Center for Federal Tax Policy

Excise Taxes

Excise taxes are special taxes on specific goods or activities—such as gasoline, tobacco or gambling—rather than general tax bases such as income or consumption. Excise taxes are often included in the final price of products and services, and are often hidden to consumers.

Overall, excise taxes account for less than 10 percent of all federal receipts. All 50 states and many local municipalities levy excise taxes of various kinds. Studies show excise taxes are disproportionately borne by low-income taxpayers, making them one of the most regressive components of the U.S. tax system.

Related Articles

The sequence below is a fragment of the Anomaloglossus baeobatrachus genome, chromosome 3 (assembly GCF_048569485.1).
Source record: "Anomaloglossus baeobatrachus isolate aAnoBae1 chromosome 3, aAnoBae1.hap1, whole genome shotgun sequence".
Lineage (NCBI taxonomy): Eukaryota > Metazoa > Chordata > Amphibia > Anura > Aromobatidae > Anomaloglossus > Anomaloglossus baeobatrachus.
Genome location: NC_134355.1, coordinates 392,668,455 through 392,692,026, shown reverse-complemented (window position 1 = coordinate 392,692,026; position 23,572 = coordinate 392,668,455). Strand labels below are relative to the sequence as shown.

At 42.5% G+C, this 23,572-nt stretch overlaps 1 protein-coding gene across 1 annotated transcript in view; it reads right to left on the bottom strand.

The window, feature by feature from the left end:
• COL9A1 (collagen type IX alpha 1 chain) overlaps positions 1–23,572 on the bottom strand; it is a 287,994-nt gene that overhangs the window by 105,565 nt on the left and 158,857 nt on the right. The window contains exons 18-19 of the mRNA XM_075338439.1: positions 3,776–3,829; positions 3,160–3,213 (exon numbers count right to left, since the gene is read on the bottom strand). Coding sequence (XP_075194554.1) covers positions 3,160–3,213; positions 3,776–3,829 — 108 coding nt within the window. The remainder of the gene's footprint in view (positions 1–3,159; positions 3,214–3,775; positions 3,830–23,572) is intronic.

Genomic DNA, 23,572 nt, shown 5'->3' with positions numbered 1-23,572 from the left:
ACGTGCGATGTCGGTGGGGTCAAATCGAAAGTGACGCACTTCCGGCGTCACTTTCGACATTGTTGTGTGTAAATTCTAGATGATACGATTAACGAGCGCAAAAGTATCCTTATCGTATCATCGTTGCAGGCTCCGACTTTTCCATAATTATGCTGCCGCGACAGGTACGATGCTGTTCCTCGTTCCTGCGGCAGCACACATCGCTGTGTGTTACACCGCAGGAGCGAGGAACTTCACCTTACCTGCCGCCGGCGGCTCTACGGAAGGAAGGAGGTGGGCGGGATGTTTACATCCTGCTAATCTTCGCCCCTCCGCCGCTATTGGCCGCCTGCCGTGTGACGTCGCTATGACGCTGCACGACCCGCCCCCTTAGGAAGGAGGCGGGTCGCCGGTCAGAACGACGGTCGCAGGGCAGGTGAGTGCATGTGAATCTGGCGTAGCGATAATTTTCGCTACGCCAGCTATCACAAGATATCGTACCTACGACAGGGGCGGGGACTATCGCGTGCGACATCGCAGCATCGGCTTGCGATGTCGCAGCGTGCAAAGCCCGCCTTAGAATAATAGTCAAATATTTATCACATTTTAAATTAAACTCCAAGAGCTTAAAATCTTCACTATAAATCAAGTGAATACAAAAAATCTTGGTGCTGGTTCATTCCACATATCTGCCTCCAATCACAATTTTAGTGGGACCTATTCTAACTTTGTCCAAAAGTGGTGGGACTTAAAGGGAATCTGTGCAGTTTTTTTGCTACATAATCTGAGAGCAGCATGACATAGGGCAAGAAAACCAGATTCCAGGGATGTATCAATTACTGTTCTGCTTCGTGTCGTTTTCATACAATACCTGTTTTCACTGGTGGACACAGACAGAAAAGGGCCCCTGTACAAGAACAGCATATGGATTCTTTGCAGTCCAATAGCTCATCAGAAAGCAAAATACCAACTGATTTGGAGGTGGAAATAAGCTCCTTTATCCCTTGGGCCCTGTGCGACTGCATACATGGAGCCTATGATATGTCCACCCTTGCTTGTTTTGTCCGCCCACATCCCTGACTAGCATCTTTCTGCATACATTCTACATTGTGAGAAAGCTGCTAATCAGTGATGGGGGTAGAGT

Fireworks Sales Spark an Explosion of Taxes and Fees

America’s Gas Tax Falls Further Behind OECD Peers When Controlling for Exchange Rates

How High are Other Nations’ Gas Taxes?

Reforming Rental Car Excise Taxes

How Do Transfers and Progressive Taxes Affect the Distribution of Income?

The Composition of Federal Revenue Has Changed Over Time

Permanence for Alcohol Excise Tax Reforms

New Research Provides More Reasons to Repeal the Medical Device Tax

Taxation, Representation, and the American Revolution

Another Look at Reforming the Health Insurance Exclusion

Are Sugar-Sweetened Beverage Taxes Regressive? Evidence from Household Retail Purchases

A Small Victory on the Global Spread of Soda Taxes

Automobile Tariffs Would Offset Half the TCJA Gains for Low-income Households

Agreement to Fund Government Delays Three Health Care-Related Taxes

A Brief Review of Federal Infrastructure Trust Funds

The Health Impact of Alcohol Taxes

Congress Considers Taxing Opioids

An Inside Look at Trump’s Infrastructure Plans

Tax Freedom Day 2017 is April 23rd

Proposed GOP Healthcare Bill Would Repeal Nearly All ACA Tax Increases